One of the new repairs shortly coming to Bike Doctor is suspension sag adjustment. This is something that all mountain bike riders should do on a new mountain bike to account for their weight and riding style. It should also form part of an occasional maintenance routine.
Suspension on a mountain bike reduces rider fatigue and improves the bike wheels contact on rough terrain. When adjusting, your aim is to balance between a soft and a hard setup. Too soft will result in your bike wheels not travelling far enough in a dip and too hard will cause your bike to bounce off rough terrain.
The sag determines the amount that the mountain bike suspension compresses.
I’ve demonstrated the repair on a Voodoo Canzo bike which is a pretty high spec mountain bike.
Step 1: Measuring sag
If your bike doesn’t come with an O-ring, as the Voodoo Canzo does, then simply secure a zip tie around the leg. Then, slide it down the fork leg until it reaches the fork wiper seal.
Step 2: Sit on the bike
Next, you’ll need to get a friend to hold you in position or alternatively prop yourself up against a wall using your elbow.
Sit down on the bike in the normal riding position and be careful not to compress the fork too much as you get on. If you do then simply take your weight off the bike and reset the O-ring or zip tie.
Step 3: Aiming for 20-25%
Then, climb off the bike, whilst being cautious not to compress the fork further.
Measure the sag from the fork leg. You need to be aiming for 20% to 25% of the total travel available. The total travel available can be found in the bicycle’s handbook or, if you’ve lost that, then by looking it up online.
The Canzo features the Rockshox Ario R by Sram. This has 140mm of travel. The manufacturer recommends, 15-25% of travel is 28mm (20%).
Note that the 20% to 25% is a general recommendation that works for most. However, you may find yourself adjusting this depending on your riding style.
Step 4: Increasing or decreasing pressure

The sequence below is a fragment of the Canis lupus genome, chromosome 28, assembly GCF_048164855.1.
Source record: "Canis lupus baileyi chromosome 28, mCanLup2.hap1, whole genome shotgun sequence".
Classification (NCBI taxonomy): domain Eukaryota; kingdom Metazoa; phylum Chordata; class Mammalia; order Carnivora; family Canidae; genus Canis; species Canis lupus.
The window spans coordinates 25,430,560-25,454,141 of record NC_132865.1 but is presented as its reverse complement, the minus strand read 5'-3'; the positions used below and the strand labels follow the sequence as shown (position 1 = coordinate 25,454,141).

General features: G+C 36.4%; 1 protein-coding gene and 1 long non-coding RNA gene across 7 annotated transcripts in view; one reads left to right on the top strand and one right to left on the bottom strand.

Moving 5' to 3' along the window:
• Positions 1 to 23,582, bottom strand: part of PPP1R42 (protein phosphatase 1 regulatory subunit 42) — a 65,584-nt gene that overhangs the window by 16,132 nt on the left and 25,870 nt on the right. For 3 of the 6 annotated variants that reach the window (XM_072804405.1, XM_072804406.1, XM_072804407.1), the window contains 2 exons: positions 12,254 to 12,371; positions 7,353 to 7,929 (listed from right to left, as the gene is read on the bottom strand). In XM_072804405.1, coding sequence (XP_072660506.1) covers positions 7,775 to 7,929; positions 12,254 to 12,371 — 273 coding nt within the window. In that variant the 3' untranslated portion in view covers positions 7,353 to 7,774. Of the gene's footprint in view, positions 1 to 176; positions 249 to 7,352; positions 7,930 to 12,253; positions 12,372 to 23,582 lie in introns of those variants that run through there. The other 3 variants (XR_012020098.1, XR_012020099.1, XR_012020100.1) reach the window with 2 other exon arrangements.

If your bike has air sprung forks then you decrease the air pressure to increase the sag. Alternatively, increase the air pressure by pumping more air into the fork to reduce the amount of sag.
Depending on your measurement, either increase or decrease the sag, remembering to aim for around 20% to 25% sag. You should make incremental changes and check them by re-setting the O-ring and climbing back on the bike.
Your mountain bike may use a coil-sprung system instead. In this case, adjustments are made using the dial on the fork crown that controls the spring. This has a limited range of adjustment. If you need to make further changes you’ll need a firmer or softer spring. However, the default spring should be fine for most situations. To increase the sag in a coil-sprung system simply turn anti-clockwise.
There is also one more factor to take into account. Something that is called bottoming out. This is when the suspension reaches the end of travel when you hit rough terrain. On the opposite end of the scale, is an effect called topping out. This is when the suspension reaches its full extension. Budget mountain bikes don’t have a system to control this and therefore the bike bobs up and down. On a budget mountain bike your only option therefore is to increase the spring rate if the fork is bottoming out too much. Note that some bottoming out isn’t a problem.
Higher end mountain bikes have a compression damping which can be increased if the fork is bottoming out too often.
Suspension fork sag adjustment
As I mentioned in the beginning this is a good adjustment to make when you first buy a mountain bike. Always consult with the manual when it comes to making adjustments like these or alternatively check with official advice online. Unfortunately, manufacturers don’t always make this as easy to find as you’d like.
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As seen on The Guardian, BBC and The Independent.